George 'Gabby' Hayes Poster


Jump to: Overview (3) | Mini Bio (1) | Spouse (1) | Trade Mark (3) | Trivia (11) | Personal Quotes (2)

Overview (3)

Date of Birth 7 May 1885Stannards, New York, USA
Date of Death 9 February 1969Burbank, California, USA  (heart ailment)
Birth NameGeorge Francis Hayes

Mini Bio (1)

American character actor, the most famous of Western-movie sidekicks of the 1930s and 1940s. He was born May 7, 1885, the third of seven children, in the Hayes Hotel (owned by his father) in the tiny hamlet of Stannards, New York, on the outskirts of Wellsville, New York. Hayes was the son of hotelier and oil-production manager Clark Hayes, and grew up in Stannards. As a young man, George Hayes worked in a circus and played semi-pro baseball while a teenager. He ran away from home at 17, in 1902, and joined a touring stock company. He married Olive Ireland in 1914 and the pair became quite successful on the vaudeville circuit. Retired in his 40s, he lost much of his money in the 1929 stock market crash and was forced to return to work. Although he had made his film debut in a single appearance prior to the crash, it was not until his wife convinced him to move to California and he met producer Trem Carr that he began working steadily in the medium. He played scores of roles in Westerns and non-Westerns alike, finally in the mid-1930s settling in to an almost exclusively Western career. He gained fame as Hopalong Cassidy's sidekick Windy Halliday in many films between 1936-39. Leaving the Cassidy films in a salary dispute, he was legally precluded from using the "Windy" nickname, and so took on the sobriquet "Gabby", and was so billed from about 1940. One of the few sidekicks to land on the annual list of Top Ten Western Boxoffice Stars, he did so repeatedly. In his early films, he alternated between whiskered comic-relief sidekicks and clean-shaven bad guys, but by the later 1930s, he worked almost exclusively as a Western sidekick to stars such as John Wayne, Roy Rogers, and Randolph Scott. After his last film, in 1950, he starred as the host of a network television show devoted to stories of the Old West for children, The Gabby Hayes Show (1950). Offstage an elegant and well-appointed connoisseur and man-about-town, Hayes devoted the final years of his life to his investments. He died of cardiovascular disease in Burbank, California, on February 9, 1969.

- IMDb Mini Biography By: Jim Beaver <jumblejim@prodigy.net>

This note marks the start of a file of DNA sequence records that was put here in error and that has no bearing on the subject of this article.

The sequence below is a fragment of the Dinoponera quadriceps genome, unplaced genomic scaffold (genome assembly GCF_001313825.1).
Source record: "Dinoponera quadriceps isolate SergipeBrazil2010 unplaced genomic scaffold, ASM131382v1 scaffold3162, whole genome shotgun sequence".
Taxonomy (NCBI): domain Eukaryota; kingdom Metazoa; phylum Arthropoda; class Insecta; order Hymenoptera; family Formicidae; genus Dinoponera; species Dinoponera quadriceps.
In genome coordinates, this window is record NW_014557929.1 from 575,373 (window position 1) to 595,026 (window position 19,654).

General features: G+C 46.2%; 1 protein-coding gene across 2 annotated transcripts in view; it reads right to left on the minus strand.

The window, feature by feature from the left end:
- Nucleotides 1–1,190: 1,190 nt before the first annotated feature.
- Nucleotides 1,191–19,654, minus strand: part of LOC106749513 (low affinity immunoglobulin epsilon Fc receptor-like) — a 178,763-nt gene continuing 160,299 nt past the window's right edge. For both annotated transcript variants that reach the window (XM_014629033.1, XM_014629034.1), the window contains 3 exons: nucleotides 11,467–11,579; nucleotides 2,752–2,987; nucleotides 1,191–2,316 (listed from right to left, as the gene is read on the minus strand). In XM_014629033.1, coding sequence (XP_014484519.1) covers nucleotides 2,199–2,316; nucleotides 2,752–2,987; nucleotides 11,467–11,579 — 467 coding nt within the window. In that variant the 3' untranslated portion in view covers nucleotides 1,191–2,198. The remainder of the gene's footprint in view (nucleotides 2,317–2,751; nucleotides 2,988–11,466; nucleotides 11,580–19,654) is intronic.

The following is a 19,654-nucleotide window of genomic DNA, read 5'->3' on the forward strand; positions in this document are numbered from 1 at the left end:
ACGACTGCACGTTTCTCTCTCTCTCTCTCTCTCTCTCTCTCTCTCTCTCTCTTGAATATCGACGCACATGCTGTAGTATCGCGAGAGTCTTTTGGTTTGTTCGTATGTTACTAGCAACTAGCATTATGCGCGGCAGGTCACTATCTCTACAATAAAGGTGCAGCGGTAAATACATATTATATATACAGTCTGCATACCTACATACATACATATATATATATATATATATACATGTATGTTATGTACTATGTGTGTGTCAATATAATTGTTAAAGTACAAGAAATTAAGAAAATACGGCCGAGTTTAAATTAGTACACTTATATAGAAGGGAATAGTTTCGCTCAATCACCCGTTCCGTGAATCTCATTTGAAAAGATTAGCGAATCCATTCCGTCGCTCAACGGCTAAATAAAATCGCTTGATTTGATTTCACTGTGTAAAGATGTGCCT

Spouse (1)

Olive E. Ireland (4 March 1914 - 5 July 1957) (her death)

Trade Mark (3)

Catchphrases "yer durn tootin" and "young whipper snapper"
"Old Prospector" style
Roles in westerns

Trivia (11)

Though a long-time western star, he didn't learn to ride a horse until he was 50 years old.
The hero of "Gabby Hayes Western" comics, published by Fawcett Publications from November 1948 until January 1957.
In real life he was the exact opposite of the characters he played on film. He was well read, well-groomed, serious and highly philosophical.
Western sidekicks Hayes and Smiley Burnette were so popular with audiences that they consistently placed in "top 10" box-office cowboy star polls alongside Gene Autry and Roy Rogers..
Inducted into the Hall of Great Western Performers of the National Cowboy and Western Heritage Museum in 2000.
Married one time, to Olive E. Ireland, from 1914-57. She performed in vaudeville under the name Dorothy Earle and thus is often mistaken for film actress/writer Dorothy Earle, and Earle is often mistakenly listed as one of Hayes' wives. For the record, Dorothy Earle the actress/writer was never married to Hayes.
He was awarded two stars on the Hollywood Walk of Fame for Radio at 6427 Hollywood Boulevard and for Television at 1724 Vine St.
The Gabby Hayes Show (1956) featured weekly live "Western teleplays" with a different cast each week. Unique even to this day.
He hosted a local 15-minute late afternoon show in New York City in the early 1950s, aimed at school aged children (WNBT Ch. 4). This show presented western feature films from the '30s and '40s. Each film would be presented in five installments Monday through Friday. The final installment , or "the showdown", on Friday would coincide with the last day of the school week--a double treat for fans.
Although Hayes publicly claimed Wellsville, New York, as his birthplace, he was actually born in the Hayes Hotel (owned by his father) in Stannards, New York, a tiny hamlet on the outskirts of Wellsville.
The character of Gabby Johnson in Blazing Saddles (1974) is a tribute to Hayes.

Personal Quotes (2)

[on John Wayne] He's my boy. He's the best. Couldn't think more of him if he was my own son.
[on westerns] I hate 'em. Really can't stand 'em. They always are the same. You have so few plots--the stagecoach holdup, the rustlers, the mortgage gag, the mine setting and the retired gunslinger.

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